9. Charles says:

    Sometimes one partner in a marriage has no interest in sex, or is unable to have sex. Usually it is the wife. Also, especially for a man, it may be difficult or impossible to gain an erection, or have satisfaction with their partner for the reasons just given. Masterbation may be the only outlet. The other partner may be thankful that his/her wife/husband can find satisfaction in that way. (I know we’re discussing talking with youth about sex, but it seems this subject fits here.)

  10. Chico says:

    Jonathan, great stuff, as always. Whenever I’m speaking to teens, I try to take the stance of pulling no punches. You don’t have to be graphic to be honest and I don’t want to tap dance around issues. If you ask me a question, you’re gonna get the truth (seems like I remember reading about someone saying something about the truth setting us free?). I think that’s why I enjoy your resources so much. You’re just honest with teens and I believe that’s all they really want.

    I would be curious as to what you would say to “Anthony’s girlfriend.” Being a guy who used to be a teenage boy, I know how boys think about these things. Girls, not so much.

  11. Wes says:

    Another thing that I have found effective is explaining many of the chemical/biological/hormonal triggers that are being tripped as you start the process of sex. The endorphins, norepinepherine, adrenaline, and several others I cannot think of right now…anyway, it explains why once started it takes an act of God or a parent walking in to stop you once started.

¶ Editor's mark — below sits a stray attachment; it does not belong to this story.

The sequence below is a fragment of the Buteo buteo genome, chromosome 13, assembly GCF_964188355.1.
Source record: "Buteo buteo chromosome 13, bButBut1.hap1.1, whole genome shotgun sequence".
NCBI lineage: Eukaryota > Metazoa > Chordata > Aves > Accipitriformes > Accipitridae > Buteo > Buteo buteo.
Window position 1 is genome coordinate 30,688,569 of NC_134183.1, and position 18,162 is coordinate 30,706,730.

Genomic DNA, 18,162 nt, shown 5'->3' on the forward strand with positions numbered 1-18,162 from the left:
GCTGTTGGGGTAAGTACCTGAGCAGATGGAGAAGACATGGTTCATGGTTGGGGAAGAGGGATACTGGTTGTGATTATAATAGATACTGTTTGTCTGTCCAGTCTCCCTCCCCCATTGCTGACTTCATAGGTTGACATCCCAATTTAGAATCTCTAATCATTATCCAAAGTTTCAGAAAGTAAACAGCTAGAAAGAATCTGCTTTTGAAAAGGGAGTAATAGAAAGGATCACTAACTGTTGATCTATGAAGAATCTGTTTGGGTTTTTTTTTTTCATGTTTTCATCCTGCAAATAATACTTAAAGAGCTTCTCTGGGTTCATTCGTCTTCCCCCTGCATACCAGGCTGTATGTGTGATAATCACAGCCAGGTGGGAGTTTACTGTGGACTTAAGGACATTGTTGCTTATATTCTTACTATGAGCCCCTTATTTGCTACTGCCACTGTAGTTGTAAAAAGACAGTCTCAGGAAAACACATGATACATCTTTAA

If you are “disciplined” enough to stop the process part way through, that too has negative consequences as well as it teaches your body to stop the process and can make it difficult to close the deal once you are married. I am guessing this is more true of women than men…

    Needless to say I always ask the group how close they want to be to the edge of a steep drop-off. You only have to worry about falling if you are playing too close to the edge. Stay away from the edge and you have no worries. Unfortunately it seems the majority of even the “good church kids from solid families” will buy the cultures lies and fail to learn from other’s mistakes.

    I have 5 kids of my own and daily I pray that God protects their hearts and their purity and that they learn to value that as He does.

    Wes